The Romney camp and its academic lackeys released a new white paper detailing some of Romney’s economic ideas and policies. In one part of the report, we are treated to an academic effort to codify the otherwise hand-waiving hysteria about economic uncertainty. The GOP uses the idea of economic uncertainty to get out of recognizing that the current economic malaise is a consequence of a steep fall in aggregate demand caused by the 2007-2008 collapse of the housing bubble. They also use it when convenient to provide post-hoc rationalizations for de-regulation and cutting taxes.
In service of this economic uncertainty rhetoric, the Economic Policy Uncertainty Index was created. Mike Konczal provides an amusing takedown of the index. He points out that one-third of the index relies upon word searches in ten prominent newspapers. The word search filters for “uncertainty” and “uncertain,” and then filters down more to narrow the results to articles more likely to be about government policy.
Konczal points out many glaring problems with this approach. The most comical problem is that the relevant key words may exist in a newspaper article because a right-wing hack placed them there by being quoted in it. So, if some Heritage mouthpiece or GOP politician gets called up by a reporter for comment, and provides the economic uncertainty talking point, that is likely to trigger the word search. The end result is that GOP chattering about rising economic uncertainty somehow proves that economic uncertainty is indeed rising.
This ridiculous process mirrors the terribly embarrassing Judy Miller affair from the run-up to the Iraq War. Bush administration sources anonymously provided “information” about weapons of mass destruction in Iraq to Miller. Miller reported that information in the New York Times. Then, those same right-wing sources used Miller’s reports to prove their claims about weapons of mass destruction. After all, the New York Times is reporting on them; so they must be real! This same sort of feedback loop is now being harnessed by the Romney team to prove that economic uncertainty is a major problem.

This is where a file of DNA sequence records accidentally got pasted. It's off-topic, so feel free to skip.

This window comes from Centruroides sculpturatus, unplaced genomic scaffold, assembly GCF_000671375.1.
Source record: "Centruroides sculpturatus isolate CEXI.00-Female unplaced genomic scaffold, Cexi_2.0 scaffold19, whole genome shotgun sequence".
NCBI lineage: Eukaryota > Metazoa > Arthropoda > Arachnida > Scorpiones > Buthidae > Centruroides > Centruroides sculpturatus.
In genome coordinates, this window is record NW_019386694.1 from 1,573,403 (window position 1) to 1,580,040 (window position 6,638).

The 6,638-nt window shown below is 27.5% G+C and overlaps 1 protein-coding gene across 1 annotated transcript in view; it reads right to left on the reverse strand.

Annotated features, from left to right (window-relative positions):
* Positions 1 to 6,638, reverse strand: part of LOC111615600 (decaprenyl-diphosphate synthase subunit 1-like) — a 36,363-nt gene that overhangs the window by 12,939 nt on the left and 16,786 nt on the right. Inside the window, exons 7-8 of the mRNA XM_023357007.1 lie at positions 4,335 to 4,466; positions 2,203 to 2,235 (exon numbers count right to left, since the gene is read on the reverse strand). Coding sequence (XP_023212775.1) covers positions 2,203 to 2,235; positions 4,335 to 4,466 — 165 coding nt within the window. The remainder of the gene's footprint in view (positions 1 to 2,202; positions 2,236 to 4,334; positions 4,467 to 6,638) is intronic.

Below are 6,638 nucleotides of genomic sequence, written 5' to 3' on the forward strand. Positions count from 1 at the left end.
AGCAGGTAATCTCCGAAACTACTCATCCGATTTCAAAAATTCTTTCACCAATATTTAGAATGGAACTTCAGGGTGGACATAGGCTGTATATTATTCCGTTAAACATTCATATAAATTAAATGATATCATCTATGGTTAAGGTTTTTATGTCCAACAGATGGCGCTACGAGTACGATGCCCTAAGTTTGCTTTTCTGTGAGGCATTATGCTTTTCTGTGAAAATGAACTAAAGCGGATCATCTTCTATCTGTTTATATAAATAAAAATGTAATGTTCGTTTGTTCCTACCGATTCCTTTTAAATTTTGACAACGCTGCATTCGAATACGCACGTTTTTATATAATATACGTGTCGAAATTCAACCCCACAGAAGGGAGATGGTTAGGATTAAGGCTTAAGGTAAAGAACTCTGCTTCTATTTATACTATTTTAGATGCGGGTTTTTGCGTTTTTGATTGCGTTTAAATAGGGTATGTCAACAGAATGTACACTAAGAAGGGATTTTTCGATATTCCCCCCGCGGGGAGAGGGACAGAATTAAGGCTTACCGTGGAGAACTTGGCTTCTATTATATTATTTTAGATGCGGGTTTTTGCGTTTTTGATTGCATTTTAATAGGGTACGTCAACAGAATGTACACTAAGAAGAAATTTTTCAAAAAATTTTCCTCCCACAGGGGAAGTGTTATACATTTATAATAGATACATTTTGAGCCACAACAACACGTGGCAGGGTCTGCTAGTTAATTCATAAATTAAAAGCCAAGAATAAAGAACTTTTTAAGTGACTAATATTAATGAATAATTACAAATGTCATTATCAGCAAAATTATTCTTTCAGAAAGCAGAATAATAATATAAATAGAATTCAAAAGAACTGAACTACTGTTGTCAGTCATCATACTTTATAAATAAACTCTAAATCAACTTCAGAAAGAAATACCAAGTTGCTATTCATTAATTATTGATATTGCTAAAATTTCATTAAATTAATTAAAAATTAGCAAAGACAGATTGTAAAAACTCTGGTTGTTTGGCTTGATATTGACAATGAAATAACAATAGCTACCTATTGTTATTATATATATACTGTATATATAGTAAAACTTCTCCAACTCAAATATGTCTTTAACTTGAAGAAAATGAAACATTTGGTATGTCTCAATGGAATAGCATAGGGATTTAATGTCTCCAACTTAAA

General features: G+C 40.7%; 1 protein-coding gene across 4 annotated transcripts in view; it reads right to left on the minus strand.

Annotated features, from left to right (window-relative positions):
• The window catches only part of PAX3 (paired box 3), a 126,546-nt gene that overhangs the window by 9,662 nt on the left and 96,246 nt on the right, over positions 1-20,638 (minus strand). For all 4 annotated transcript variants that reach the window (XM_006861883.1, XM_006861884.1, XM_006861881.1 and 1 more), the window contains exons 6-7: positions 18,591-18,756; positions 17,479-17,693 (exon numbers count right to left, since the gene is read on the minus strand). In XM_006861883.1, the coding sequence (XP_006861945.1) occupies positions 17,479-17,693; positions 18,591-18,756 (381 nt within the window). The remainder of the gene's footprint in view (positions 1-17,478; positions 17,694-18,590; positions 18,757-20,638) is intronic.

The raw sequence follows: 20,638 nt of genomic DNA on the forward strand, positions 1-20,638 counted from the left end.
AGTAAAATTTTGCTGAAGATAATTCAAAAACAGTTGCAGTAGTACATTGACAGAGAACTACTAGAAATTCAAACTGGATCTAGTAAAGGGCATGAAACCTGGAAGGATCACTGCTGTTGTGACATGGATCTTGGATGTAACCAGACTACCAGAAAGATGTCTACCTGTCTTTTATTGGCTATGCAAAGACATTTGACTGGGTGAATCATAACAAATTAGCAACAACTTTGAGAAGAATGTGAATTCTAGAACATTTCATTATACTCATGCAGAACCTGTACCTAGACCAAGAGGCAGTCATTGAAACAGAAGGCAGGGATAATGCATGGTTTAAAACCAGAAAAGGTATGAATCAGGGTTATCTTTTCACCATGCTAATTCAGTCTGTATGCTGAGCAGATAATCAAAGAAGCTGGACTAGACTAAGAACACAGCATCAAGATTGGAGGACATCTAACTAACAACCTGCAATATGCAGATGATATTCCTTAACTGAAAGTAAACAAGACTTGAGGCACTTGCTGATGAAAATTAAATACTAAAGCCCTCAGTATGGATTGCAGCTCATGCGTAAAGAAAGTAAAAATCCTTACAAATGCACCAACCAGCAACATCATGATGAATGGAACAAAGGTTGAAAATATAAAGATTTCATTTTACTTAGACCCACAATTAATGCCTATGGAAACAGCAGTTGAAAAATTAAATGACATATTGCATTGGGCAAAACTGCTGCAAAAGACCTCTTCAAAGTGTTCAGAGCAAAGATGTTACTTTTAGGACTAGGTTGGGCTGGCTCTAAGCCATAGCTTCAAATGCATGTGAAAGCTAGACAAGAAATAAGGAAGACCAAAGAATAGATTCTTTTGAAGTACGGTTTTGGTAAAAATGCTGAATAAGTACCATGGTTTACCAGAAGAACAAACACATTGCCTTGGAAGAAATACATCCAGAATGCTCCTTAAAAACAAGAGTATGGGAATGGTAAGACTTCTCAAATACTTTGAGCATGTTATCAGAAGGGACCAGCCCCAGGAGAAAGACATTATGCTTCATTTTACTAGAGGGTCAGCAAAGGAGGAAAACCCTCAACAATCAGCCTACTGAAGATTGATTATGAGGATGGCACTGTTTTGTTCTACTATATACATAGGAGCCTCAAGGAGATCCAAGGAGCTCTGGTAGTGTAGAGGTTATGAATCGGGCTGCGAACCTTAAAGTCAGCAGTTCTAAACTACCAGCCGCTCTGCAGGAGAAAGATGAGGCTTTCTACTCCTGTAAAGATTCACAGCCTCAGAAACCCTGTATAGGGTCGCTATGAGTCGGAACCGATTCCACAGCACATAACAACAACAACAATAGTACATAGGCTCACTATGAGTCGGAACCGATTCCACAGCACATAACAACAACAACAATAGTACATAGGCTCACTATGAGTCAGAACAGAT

In addition to what I will call the Judy Miller Problem, Konczal provides two other critiques. First, the index does not explain what the economic uncertainty is about. There could be economic uncertainty about the shortfall in aggregate demand, not just taxes and regulations. Second, by doing simple word searches, the index does not tell us what the comments about economic uncertainty are even saying. A newspaper comment that economic uncertainty is declining would be counted by the index as an indicator that economic uncertainty is rising.
On top of all of this, there seem to be some really basic conceptual problems in play with the whole idea of blaming economic policy uncertainty on a party. In the US at least, economic policy uncertainty seems to be a function of two parties being at odds with one another over policy. Presumably if one party had pretty solid control of things, they could eliminate economic policy uncertainty altogether, no matter which party it was. The idea that electing Romney will — in and of itself — reduce economic policy uncertainty seems clearly wrong. Providing landslide victories to the DNC such that they did not have to contend with countervailing GOP power would end economic policy uncertainty just as much as anything else would.
In short then, not only is the Economic Policy Uncertainty Index kind of jokish in its methodology, efforts to twist the index in the favor of electing any specific party are clearly misguided. Yet that is what we are getting out of the Romney camp’s team of academics.